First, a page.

25 November 2016
25 November 2016

Skyscanner’s continuous delivery journey

skyscanner

Skyscanner, the Scottish company behind the popular travel search website, has already grown to considerable scale since it was founded by Gareth Williams in 2003. Williams was inspired to create the business by his own frustrations in trying to find the best deal for a skiing holiday. As the Skyscanner website describes it: “A pub brainstorming session with friends and co-founders Barry Smith and Bonamy Grimes followed, and from a single Excel spreadsheet, Skyscanner was born”.

Skyscanner is now one of the largest travel search platforms in the world, providing price comparison data on hotels, flight, and car hire for 60 million users a month.

Its journey from three founders with a spreadsheet to a team of 800 people managing the world’s largest travel search engine, is a fascinating one. What’s particularly interesting is how Skyscanner’s engineers have managed to change their organization, services, and release processes over time, in order to achieve a 100x increase in release frequency.

By introducing practices such as continuous delivery, Skyscanner’s engineers, the ‘Code Voyagers’, are able to release software 95 times a day.

“We’re managing to release up to 95 times per day. It’s vastly improved from 1 every 6 weeks!”

It’s unlikely that Skyscanner would have been able to keep up with such a rapid pace of application delivery if they’d failed to include the database in that journey. With over 70 million unique visitors to the Skyscanner website each month, in more than 30 different languages, you can imagine the incredible amount of data and the complex database changes that need to be carefully managed alongside each new feature release. By including Redgate’s Database DevOps tools as part of their DevOps toolchain, Skyscanner ensures that database changes are visible as part of the deployment process, that testing is automated, and changes can be released safely to production.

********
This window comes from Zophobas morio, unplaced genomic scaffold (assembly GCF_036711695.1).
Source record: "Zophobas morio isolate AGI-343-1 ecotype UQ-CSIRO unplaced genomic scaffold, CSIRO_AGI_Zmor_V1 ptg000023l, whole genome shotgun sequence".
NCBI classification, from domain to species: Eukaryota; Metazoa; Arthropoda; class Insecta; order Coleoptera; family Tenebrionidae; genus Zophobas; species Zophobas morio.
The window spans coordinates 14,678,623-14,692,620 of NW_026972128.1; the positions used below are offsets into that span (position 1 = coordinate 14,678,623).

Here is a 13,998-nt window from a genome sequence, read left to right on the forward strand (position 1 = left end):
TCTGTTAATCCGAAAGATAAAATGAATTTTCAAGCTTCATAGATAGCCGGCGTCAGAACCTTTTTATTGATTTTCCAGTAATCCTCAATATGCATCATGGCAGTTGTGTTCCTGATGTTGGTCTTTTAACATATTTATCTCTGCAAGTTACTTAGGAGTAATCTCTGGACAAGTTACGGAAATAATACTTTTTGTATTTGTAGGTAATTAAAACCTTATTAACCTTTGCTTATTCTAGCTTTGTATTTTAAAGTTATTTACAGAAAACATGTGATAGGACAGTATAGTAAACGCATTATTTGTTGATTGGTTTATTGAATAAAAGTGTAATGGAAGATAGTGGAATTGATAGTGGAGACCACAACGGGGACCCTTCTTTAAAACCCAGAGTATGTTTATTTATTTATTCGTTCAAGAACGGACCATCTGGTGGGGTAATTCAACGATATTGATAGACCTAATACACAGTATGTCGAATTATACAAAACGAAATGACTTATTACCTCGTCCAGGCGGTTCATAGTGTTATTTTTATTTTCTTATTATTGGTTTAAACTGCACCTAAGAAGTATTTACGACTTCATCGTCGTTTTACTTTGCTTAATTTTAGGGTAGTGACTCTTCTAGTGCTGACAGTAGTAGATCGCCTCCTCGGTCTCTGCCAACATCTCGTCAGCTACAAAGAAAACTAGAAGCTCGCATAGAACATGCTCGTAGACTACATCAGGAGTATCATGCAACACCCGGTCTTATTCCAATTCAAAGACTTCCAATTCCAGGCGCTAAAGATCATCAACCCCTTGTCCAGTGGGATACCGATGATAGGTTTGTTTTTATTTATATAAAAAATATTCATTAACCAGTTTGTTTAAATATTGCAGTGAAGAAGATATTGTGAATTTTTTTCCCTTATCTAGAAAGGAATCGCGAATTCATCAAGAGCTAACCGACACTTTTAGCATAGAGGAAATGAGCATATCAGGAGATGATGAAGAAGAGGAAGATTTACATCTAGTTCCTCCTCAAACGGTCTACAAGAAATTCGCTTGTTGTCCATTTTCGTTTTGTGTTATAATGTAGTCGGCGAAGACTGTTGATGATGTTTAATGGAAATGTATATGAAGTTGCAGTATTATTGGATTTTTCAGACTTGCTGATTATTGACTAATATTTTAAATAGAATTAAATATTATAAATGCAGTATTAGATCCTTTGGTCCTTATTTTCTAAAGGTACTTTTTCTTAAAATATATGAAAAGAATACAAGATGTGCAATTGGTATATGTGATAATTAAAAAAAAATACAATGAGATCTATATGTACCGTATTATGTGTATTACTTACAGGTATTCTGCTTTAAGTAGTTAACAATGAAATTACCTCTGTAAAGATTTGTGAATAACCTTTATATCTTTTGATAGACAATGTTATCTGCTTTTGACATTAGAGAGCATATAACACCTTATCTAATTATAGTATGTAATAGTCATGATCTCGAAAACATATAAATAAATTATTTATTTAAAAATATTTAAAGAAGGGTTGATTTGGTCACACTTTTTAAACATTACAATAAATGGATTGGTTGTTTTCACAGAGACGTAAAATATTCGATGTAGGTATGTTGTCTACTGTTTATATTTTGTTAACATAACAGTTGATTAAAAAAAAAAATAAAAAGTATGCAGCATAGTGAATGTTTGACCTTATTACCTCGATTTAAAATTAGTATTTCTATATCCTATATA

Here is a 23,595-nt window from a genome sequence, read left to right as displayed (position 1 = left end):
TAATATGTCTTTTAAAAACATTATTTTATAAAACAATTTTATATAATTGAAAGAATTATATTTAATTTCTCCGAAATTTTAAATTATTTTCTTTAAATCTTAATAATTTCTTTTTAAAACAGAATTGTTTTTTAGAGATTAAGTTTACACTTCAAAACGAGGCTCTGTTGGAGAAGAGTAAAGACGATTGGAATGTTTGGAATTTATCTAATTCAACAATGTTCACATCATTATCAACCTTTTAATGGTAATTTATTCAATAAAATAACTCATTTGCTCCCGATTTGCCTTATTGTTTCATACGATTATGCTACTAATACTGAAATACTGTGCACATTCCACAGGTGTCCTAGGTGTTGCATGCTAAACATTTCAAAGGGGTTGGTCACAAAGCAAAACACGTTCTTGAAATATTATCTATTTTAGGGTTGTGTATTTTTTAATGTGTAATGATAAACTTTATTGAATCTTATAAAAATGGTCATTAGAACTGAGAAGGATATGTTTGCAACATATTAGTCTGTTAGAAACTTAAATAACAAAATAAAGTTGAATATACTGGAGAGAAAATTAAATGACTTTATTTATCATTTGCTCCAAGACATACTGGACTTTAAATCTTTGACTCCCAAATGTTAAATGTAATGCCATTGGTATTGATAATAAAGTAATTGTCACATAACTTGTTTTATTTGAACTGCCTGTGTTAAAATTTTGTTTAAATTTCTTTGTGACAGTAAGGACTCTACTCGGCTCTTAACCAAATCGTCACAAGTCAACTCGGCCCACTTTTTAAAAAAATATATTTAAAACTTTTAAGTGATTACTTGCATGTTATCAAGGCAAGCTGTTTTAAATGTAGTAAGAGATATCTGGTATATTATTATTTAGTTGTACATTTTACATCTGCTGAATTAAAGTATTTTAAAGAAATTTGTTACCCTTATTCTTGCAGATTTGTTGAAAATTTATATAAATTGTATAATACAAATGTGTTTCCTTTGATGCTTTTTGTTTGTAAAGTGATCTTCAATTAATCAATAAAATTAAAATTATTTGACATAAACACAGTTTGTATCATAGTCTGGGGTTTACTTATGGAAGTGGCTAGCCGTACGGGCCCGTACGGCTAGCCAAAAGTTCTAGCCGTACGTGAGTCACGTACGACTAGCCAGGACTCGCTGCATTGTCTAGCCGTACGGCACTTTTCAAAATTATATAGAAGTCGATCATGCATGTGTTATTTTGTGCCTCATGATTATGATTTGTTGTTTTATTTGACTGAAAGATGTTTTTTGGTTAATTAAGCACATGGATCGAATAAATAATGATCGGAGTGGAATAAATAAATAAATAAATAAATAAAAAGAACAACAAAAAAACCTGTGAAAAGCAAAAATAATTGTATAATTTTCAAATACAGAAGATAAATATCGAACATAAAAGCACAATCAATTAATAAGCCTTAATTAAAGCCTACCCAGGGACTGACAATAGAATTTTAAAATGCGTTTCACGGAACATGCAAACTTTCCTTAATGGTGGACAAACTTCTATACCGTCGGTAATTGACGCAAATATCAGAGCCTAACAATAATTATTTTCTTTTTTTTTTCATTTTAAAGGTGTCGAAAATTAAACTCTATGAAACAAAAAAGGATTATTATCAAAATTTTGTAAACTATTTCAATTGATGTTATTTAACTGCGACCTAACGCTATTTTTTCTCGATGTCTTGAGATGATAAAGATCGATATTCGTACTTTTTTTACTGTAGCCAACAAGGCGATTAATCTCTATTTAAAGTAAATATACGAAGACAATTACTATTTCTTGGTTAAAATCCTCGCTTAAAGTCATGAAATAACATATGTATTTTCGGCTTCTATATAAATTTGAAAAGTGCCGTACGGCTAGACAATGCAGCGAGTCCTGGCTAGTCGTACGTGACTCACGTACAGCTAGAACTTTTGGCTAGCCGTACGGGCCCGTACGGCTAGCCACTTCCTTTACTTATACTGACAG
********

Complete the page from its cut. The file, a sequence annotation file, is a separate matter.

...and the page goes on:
This ability to deliver value to customers quicker has proved to be a real competitive advantage for them. As Ryan Crawford, Skyscanner’s Technical Manager told Redgate, this time to market is critical. “The quicker we can get our products out to the market, the happier our customers will be and the less likely they’ll be to go elsewhere.”

“We’re definitely a customer-driven company and our time to market is critically important which feeds back into the need to have products which help our developers deliver faster.”

His words are also backed by the 2018 Accelerate State of DevOps Report from by DevOps Research & Assessment (DORA), which shows that practices like continuous delivery result in 46 times more frequent code deployments. Not only that, but the engineering time you recover by adopting DevOps practices can also be translated into the ability to deliver extra value. For the first time, this year’s report also called out the importance of the database in driving high IT performance, so it’s no wonder Skyscanner are adopting similar practices to maintain a competitive advantage.

It certainly seems to have worked for Skyscanner. It recently announced that revenues climbed from £158.3m in 2016, when it was bought be Chinese tourism group Ctrip.com to £214.2m in 2018, while pre-tax profits were up by about £7m, at just over £24m. With these levels of growth, Skyscanner is on track to achieve the company’s long-term strategy to become the single travel app for all your needs.

Find out more about how Redgate’s Compliant Database DevOps Solution can help you deliver value quicker while keeping your data safe.

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